Muir United Focuses On Tolerance And Diversity For The Future

By On November 17, 2017

Four-time Emmy-Award-winning actor Jim Parsons gave the keynote speech to students at John Muir Middle School for Muir United on Thursday, November 16, a day filled with presentations focusing on diversity and tolerance for the entire student body.

“Muir United was a day devoted to bringing our students together on issues of acceptance, tolerance and unity,” explained Principal Greg Miller. “Through a great lineup of speakers, we were able to have a day of dialogue with students about their feelings and perspectives on our differences and similarities across race, ethnicity, religion, sexual orientation and more.”

muir united

Emmy-Award-winning actor Jim Parsons gave the keynote speech at Muir United, a Muir Middle School event focusing on tolerance and diversity. Photo By: Edward Tovmassian

More than 25 different presentations ranging from live music, visual arts, comedy and drama to straightforward discussions were given throughout the day for Muir United.

In addition to Parsons, the list of presenters included: Teen Truth, Chris Hendricks of Perfectly Afflicted, Gay Men’s Chorus of L.A., Ten West, Special Olympics, USC Interfaith Council, PFLAG, Eva DeVirgilis, Kourtney Kang, Armenian National Committee of America, Survivors of the Holocaust, Soraya Deen/Muslim Women Speakers Movement, John Muir Drama, Dr. Faustin Uzabakiliho, Shahe Mankerian, Sheldon Borenstein, Shelly Barish, Tori Cuseo, Cathy Howard and Julie Van Lohn, Jose Gonzalez and Amelia Cheatum, Chuck Rhodes, Joanna Vargas, Dr. Davina Kotulski, Brenda B. Smith and Erica Orozco Cruz.

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Dr. Faustin Uzabakiliho, a survivor of the genocide in Rwanda and author of “Flight For Life: A Journey From Rwanda,” spoke to students at Muir Middle School. (Photo By Lisa Paredes)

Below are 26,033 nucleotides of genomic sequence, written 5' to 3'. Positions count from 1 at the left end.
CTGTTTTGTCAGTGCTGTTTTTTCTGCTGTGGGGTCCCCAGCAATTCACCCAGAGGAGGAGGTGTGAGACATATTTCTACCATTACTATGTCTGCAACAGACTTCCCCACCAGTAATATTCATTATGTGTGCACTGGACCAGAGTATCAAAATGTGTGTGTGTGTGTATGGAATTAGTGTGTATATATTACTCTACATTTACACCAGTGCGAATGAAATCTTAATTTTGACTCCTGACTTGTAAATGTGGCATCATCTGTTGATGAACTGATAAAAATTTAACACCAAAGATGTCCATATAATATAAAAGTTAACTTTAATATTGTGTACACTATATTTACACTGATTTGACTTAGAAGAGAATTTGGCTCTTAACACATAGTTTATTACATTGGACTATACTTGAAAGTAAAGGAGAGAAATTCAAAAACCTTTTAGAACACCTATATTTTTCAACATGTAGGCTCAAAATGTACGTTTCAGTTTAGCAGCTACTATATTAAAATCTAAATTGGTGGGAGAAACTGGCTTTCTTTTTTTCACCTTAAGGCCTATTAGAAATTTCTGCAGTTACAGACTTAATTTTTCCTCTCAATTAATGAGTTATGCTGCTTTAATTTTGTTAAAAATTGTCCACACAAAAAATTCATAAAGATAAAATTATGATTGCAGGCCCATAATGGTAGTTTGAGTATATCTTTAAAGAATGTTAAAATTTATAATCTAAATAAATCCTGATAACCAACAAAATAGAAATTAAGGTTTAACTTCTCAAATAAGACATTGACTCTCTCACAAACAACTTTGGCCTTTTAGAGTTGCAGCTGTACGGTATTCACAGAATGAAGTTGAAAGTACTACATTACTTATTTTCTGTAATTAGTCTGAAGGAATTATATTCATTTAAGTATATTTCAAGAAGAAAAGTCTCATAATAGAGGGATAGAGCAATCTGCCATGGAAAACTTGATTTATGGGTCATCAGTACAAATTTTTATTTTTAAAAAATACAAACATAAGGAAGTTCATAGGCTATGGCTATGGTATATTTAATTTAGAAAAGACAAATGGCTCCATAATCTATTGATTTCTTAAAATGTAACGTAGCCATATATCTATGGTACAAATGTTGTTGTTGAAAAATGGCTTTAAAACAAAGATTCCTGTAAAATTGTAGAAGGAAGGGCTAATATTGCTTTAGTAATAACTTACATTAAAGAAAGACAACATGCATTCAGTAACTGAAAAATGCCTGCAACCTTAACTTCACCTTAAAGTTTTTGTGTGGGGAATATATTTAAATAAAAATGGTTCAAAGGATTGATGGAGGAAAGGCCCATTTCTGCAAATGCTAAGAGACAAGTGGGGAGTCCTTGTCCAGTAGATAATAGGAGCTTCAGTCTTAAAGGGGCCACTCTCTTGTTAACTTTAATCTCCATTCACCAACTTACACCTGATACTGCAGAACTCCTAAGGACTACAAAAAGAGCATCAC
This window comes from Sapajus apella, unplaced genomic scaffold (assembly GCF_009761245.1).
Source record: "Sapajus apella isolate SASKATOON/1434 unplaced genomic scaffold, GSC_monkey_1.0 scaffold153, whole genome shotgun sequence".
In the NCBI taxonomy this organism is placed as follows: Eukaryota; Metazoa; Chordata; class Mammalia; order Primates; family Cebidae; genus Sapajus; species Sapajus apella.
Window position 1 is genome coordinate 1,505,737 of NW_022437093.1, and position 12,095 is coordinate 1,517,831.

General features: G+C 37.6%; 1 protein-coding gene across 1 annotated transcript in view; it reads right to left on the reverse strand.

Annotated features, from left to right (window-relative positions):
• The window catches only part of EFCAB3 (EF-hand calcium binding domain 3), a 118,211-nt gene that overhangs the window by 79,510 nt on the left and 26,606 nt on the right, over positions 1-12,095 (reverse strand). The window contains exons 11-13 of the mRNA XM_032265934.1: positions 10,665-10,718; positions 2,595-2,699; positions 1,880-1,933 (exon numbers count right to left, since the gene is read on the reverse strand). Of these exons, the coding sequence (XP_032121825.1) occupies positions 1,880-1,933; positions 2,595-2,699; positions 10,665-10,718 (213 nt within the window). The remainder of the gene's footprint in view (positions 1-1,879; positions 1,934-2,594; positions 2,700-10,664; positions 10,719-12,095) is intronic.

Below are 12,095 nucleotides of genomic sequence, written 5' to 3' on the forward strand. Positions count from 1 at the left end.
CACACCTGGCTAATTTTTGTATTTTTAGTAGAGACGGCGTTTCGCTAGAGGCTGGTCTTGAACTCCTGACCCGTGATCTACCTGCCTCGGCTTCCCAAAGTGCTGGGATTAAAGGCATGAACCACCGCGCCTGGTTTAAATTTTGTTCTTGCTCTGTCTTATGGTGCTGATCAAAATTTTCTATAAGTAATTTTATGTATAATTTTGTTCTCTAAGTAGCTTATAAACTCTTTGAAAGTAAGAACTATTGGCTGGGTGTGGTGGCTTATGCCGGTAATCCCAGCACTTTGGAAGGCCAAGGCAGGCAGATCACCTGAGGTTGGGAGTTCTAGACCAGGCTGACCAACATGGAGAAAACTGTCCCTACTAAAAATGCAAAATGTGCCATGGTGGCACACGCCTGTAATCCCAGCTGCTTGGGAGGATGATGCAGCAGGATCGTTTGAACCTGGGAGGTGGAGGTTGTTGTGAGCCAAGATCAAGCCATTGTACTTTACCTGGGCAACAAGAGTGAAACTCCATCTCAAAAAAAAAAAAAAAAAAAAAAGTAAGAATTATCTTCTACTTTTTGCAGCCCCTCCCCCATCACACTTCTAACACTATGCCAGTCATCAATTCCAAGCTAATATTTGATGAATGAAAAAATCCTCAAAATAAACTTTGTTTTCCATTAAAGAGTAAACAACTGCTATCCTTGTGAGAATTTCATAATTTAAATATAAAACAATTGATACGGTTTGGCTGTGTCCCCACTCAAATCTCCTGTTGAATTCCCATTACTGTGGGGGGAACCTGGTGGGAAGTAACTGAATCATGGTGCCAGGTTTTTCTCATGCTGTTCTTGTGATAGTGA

Parsons, perhaps best known for his portrayal of the character Sheldon on The Big Bang Theory, confided to the Muir student body assembled on Mustang Field that he was still nervous to stand and speak in front of people.

“Middle school is so appropriately titled – it is the middle of a young person’s life,” he said. “Middle school is this really awkward middle bridge between that childhood bubble and that young adult bubble.”

“I don’t think there is a better group of people or age for a day like this – to talk about and to think about what it means to be tolerant of other people, accepting of other people, non-judging of other people – than you who stand here on this very odd bridge,” Parsons continued.

Gay Men’s Choir of Los Angeles performed in the Muir cafeteria. Photo By: Edward Tovmassian

“It’s equally important to think about what [the presenters] say in relation to how you treat yourself. Think about what it means to be tolerant and accepting of yourself, too.”

“Be patient with yourself,” Parsons also counseled. “At this age you don’t have to know exactly who you are or what you want to be in order to have room in your heart to be accepting of others who are different.”

“Try to learn from [mistakes], forgive yourself and move on,” he said. “As you go through today, listen for two people – your neighbor… and… yourself. Be kind to your neighbor and be kind to yourself.”

Survivors of the Holocaust gave a presentation in the Muir library. Photo By: Edward Tovmassian

Principal Miller noted the outpouring of interest from the school staff and the community when the school site team first decided to organize the Muir United event, earlier this year in April.

“We never envisioned it this big, involving this many presenters,” Miller said. “People are interested in the topic – this idea that you need to educate kids on the need to be accepting… to embrace this idea of unity.”

“The kids were completely engaged and the speakers delivered,” Miller added. “Our hope is that our students are more tolerant and kind to one another and that, rather than this being a great day, it is the start of a great movement and mindset for all of us.”

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